An Interactive Annotated World Bibliography of Printed and Digital Works in the History of Medicine and the Life Sciences from Circa 2000 BCE to 2022 by Fielding H. Garrison (1870-1935), Leslie T. Morton (1907-2004), and Jeremy M. Norman (1945- ) Traditionally Known as “Garrison-Morton”

15791 entries, 13704 authors and 1919 subjects. Updated: September 13, 2022

BENEDETTI, Alessandro (Alexander Benedictus)

4 entries
  • 12846

Diaria de bello Carolino, with a dedication letter from the author to the Doge Augustinus Barbadicus, Venice 21.3.1496, to the Venetian Councilors Sebastianus Baduarius and Hieronymus Bernardus, Venice 27.8.1496, and two poems on the Gauls and on the work of Quintius Aemilianus Cimbriacus.

Venice: Aldus Manutius, 1496.

An eyewitness account of the retreat from Italy of Charles VIII of France in 1495, written by a physician of Verona, who was chief surgeon of the Venetian troops in the campaign. Although the book is not written primarily from the medical standpoint, it exemplifies a physician’s eye for detail and provides information about health conditions and diseases prevailing in the camps of the French troops.

This is probably the first published narrative written by a physician that concerns military history and military medicine of the Renaissance. Notably, it was relatively current information, being published one year after the retreat.

ISTC No. ib00320400. Digital facsimile from Bayerische Staatsbibliothek at this link.



Subjects: MILITARY MEDICINE & HYGIENE › Renaissance
  • 12771

Historia corporis humani sive anatomiae.

Venice: Bernardino Guerraldo Vercelli, 1502.

 "... a descriptive anatomy in the style of Mundinus. It concludes with a final chapter on the praise of dissection. He expresses the need for a clinical examination rather than uncritical trust in the authorities “since in it we see the truth and contemplate its revelations as the works of nature lie under our eyes… but those who trust only the monuments of literature… are often deceived and entrust opinion rather than truth to their minds.”[1] He later describes a postmortem examination of a woman who had died of syphilis and the disease’s effects on her bones.[2] Benedetti critiqued those anatomists who trusted in the authorities more than their own experience: “Aristotle has had so much authority for so many centuries that even those things which [physicians] have not seen they will affirm to exist, even without experiment.”[3] Benedetti valued personal observation over blind trust in the authorities and even, shockingly for the time, corrected Aristotle. “Aristotle believes that the nerves first arise from the heart… but almost all of them (as is more evidently established) are perceived to originate in large part from the brain….”[4]  (Wikipedia article on Alessandro Benedetti, accessed 5-2020).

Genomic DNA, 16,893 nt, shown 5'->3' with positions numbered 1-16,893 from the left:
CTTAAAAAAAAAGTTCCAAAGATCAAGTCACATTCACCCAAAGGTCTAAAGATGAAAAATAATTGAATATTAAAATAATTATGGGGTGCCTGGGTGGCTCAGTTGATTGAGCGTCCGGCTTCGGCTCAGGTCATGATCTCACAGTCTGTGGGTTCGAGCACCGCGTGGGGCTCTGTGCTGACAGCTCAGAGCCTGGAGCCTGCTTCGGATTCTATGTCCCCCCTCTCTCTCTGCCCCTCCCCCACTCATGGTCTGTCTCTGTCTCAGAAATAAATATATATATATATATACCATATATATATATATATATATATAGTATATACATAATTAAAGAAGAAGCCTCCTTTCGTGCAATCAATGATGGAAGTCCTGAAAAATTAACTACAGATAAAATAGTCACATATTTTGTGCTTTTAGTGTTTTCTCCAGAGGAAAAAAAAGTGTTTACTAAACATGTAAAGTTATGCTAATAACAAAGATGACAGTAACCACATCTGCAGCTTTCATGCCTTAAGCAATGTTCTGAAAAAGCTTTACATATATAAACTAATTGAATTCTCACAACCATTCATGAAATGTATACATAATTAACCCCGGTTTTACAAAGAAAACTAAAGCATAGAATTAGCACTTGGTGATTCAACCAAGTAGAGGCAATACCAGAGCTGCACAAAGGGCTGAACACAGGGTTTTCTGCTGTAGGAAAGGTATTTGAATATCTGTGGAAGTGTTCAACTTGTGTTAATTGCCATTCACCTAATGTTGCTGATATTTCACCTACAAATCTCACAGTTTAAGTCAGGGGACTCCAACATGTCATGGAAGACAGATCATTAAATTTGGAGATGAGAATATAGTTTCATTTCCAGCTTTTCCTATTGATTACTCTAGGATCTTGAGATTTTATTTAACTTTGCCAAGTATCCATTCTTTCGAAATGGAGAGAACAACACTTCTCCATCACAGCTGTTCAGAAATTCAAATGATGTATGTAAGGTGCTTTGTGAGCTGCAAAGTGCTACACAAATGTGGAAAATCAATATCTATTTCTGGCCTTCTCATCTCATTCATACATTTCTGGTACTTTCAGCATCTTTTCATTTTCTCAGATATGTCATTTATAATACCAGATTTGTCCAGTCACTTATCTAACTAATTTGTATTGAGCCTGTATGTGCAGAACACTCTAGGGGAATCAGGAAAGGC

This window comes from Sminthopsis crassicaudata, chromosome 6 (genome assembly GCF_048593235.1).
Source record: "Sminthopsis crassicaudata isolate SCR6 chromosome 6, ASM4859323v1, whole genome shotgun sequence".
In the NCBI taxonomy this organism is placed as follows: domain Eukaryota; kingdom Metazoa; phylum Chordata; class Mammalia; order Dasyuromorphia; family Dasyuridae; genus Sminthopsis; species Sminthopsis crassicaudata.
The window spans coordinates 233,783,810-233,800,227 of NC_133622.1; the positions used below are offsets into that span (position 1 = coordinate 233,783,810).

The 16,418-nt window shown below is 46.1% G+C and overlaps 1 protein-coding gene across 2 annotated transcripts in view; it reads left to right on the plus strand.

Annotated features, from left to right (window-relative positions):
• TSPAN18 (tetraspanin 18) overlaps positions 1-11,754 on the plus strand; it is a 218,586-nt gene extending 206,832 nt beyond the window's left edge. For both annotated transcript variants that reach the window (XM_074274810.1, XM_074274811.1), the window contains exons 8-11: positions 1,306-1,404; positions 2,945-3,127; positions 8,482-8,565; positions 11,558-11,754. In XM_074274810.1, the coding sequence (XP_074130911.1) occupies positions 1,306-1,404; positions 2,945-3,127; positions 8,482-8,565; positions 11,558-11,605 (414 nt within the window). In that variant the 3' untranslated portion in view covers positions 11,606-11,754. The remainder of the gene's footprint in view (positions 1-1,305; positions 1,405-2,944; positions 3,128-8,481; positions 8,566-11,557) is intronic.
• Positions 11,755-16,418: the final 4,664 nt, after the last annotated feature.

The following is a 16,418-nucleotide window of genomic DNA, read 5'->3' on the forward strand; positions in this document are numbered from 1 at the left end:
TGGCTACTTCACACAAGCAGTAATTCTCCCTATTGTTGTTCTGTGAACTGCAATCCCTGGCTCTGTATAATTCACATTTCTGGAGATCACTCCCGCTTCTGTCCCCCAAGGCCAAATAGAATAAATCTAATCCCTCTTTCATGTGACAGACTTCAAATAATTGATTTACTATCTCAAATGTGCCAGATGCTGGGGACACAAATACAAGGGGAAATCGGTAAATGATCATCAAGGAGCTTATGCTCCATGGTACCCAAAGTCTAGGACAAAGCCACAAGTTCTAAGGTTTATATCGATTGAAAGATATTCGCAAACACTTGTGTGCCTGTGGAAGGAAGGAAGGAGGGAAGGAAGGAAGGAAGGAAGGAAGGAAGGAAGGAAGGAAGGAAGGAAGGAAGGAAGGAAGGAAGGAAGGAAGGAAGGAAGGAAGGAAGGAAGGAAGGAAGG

Digital facsimile from Google Books at this link.



Subjects: ANATOMY › 16th Century
  • 12845

Diaria de bello Carolino (Diary of the Caroline war). Edited and translated by Dorothy M. Schullian.

New York: Frederick Ungar, 1967.

Latin text with parallel English translation.



Subjects: MILITARY MEDICINE & HYGIENE › Renaissance
  • 461.3

Studies in pre-Vesalian anatomy. Biography, translation, documents by L. R. Lind.

Philadelphia: American Philosophical Society, 1975.

Includes  English translations of texts by Alessandro Achillini, Alessandro Benedetti, Berengario da Carpi, Gabriele Zerbi, Niccolo Massa, Andrés de Laguna, J. Dryander and G. B. Canano.



Subjects: ANATOMY › 16th Century, ANATOMY › History of Anatomy